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By Judie Brown

In the Sesame Street song from ages ago, we heard these words: “One of these things is not like the others.” It was a simple way of teaching young children that being different is okay. But today this concept has taken on a more chilling connotation.

While we think of diversity as a condition that contains different elements, commonly known as variety, a new understanding has redefined the word to mean differences such as race, gender, sexual orientation, economic status, or political preference. Yes, the word has been coopted by cultural elites, including those at Johns Hopkins University, which has its own diversity officer. However, that woman, Dr. Sherita Golden, “stepped down just months after receiving massive blowback for sending out a newsletter calling men, Christians and white people ‘privileged.’”

Without getting into the weeds on this particular case, suffice it to say that the fundamental basis of the events in this case is skewed. Too many in our culture today have taken a single word, redefined it according to political agendas, and used it to punish those who do not tow their phony line.

It is from this muddled attitude toward diversity that we have run up against a brick wall of a phenomenon some call DEI, which stands for diversity, equity, and inclusion. To be honest, we prefer the Catholic alternative of dignity, equality, and solidarity. This may not roll off the tongue as easily, but its meaning reminds us that human beings are equal in the sight of God, created with innate diversity and capable of doing great things in His name.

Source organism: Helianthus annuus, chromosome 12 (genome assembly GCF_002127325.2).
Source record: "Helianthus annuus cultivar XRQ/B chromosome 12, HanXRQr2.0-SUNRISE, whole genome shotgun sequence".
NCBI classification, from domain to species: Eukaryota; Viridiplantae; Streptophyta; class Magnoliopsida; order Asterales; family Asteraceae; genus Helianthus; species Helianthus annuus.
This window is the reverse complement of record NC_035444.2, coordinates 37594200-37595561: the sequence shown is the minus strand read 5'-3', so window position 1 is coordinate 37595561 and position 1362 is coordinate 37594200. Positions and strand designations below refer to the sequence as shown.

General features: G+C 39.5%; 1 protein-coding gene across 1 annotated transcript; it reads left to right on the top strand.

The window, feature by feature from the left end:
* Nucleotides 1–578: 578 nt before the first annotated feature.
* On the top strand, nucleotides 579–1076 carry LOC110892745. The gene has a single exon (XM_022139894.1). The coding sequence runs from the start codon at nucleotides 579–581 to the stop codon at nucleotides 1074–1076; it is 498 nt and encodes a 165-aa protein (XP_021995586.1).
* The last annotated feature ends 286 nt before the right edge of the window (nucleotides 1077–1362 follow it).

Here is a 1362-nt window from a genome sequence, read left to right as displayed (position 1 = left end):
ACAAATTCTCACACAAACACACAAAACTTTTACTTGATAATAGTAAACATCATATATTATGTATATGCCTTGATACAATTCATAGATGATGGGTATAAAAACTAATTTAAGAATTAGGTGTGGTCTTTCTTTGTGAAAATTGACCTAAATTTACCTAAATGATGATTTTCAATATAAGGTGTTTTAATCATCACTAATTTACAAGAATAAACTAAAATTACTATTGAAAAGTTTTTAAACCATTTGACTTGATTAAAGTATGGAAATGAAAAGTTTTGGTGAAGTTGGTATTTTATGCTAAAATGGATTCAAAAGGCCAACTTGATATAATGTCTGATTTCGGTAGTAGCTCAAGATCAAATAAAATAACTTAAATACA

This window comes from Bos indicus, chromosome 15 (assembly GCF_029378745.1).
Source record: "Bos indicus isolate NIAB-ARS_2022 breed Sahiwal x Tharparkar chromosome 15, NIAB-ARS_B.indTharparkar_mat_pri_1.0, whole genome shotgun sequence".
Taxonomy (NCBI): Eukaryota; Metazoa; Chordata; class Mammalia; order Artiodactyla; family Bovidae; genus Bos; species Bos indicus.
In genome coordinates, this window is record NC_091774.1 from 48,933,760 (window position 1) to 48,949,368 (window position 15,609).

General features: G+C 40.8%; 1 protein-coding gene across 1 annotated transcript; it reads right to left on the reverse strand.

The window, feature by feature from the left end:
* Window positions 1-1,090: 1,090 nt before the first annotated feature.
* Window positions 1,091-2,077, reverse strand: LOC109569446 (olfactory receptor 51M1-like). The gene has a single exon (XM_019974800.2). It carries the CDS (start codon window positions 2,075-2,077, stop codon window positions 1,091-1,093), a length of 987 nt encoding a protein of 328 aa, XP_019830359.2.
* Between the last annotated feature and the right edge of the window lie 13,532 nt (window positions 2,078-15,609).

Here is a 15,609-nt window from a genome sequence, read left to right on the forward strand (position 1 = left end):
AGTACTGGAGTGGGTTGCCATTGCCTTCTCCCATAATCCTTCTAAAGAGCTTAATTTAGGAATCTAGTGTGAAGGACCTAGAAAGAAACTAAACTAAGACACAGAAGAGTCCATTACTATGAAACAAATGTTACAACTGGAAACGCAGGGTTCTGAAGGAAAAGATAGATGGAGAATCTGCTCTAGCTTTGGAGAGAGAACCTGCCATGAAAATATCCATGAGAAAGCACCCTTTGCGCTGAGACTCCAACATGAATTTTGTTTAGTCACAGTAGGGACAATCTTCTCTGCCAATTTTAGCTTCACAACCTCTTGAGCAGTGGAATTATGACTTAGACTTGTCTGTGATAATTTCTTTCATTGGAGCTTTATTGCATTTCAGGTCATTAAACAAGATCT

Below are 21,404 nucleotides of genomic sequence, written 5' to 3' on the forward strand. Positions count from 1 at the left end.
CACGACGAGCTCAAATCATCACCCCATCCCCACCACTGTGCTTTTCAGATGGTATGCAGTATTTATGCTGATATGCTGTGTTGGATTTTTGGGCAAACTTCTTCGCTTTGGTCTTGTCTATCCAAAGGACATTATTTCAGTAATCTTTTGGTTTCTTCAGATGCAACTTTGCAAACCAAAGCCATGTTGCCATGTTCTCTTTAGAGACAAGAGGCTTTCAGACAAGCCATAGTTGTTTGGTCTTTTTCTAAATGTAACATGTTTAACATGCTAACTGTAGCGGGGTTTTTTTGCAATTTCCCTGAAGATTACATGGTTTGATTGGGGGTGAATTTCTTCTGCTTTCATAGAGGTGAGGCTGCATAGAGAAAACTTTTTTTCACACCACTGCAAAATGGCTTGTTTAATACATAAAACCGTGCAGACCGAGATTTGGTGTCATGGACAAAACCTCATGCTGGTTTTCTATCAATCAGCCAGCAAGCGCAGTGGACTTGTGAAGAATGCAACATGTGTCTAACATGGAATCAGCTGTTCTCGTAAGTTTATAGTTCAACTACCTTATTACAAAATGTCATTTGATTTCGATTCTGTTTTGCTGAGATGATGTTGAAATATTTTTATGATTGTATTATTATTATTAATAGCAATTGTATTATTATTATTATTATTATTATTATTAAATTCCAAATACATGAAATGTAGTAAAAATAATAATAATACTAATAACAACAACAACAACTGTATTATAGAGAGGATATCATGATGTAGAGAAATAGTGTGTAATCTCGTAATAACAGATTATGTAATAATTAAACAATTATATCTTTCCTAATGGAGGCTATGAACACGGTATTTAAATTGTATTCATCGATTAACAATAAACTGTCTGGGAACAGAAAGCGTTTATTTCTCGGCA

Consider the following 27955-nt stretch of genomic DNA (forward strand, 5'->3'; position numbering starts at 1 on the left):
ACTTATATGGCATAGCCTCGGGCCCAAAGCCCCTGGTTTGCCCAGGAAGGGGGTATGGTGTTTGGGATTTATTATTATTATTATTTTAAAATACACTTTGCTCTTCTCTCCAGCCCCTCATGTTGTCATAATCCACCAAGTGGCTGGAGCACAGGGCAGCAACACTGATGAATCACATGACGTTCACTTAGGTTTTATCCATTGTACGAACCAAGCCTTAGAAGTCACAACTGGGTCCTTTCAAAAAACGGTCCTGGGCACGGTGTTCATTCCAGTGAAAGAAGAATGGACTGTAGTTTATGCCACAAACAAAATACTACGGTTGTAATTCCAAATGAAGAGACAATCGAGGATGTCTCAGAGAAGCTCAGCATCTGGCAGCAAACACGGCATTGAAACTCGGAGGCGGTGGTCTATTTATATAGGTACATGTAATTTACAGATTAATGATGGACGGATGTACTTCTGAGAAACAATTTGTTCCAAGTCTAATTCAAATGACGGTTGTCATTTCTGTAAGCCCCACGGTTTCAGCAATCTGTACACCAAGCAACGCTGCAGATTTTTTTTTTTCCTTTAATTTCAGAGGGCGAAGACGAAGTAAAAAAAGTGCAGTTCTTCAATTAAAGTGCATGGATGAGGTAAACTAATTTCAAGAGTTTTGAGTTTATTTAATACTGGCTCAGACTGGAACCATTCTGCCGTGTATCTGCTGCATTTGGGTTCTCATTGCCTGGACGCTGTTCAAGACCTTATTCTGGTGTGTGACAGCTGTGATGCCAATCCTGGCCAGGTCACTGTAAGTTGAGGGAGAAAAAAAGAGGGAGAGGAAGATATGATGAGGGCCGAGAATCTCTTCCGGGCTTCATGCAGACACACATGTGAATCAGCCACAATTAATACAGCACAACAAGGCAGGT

We see the same beauty in another gift from God—the diversity of nature. Peter Darcy points out that this variety is reflected in the loveliness of a wide array of flowers. Darcy tells us that according to Father Thomas Dubay, one of my favorite spiritual writers, this represents a “divine sense of humor.” Of course, this very wise priest also wrote, “Wonder at reality demands the humility to sit at the foot of a dandelion. The proud are so full of themselves that there is little room to marvel at anything else.”

In other words, diversity is a simple word that can, as is the case with other words, mean what it should or be twisted to mean something else when the elite are doing the defining. This is how we came to a state of confusion when discussing, among other things, simple matters related to a human being’s gender. Under the aegis of a godless intelligentsia, nearly anything can be manipulated, even if the result is pain and heartache.

Take for example the trades plied by Planned Parenthood. The organization tells prospective employees that they “celebrate and encourage diversity in all forms” while at the same time their people are marketing the parts of aborted babies in exchange for the rights to intellectual property!

In case you missed that story, the Center for Medical Progress has obtained actual documents that verify such transactions. What kind of diversity does the marketing of baby body parts represent? The proper word in this case is perverse, not diverse.

Enter the peace of Christ, wherein and through which we discover the true meaning of diversity—a wide array of graces and blessings that await the seeker. As Father Thomas Dubay once said, “The acute experience of great beauty readily evokes a nameless yearning for something more than earth can offer. Elegant splendor reawakens our spirit’s aching need for the infinite, a hunger for more than matter can provide.”

This experience in all its splendor, peace, and spiritual mindfulness provides the only diversity worthy of the human being—the banquet of graces to which each human being is called.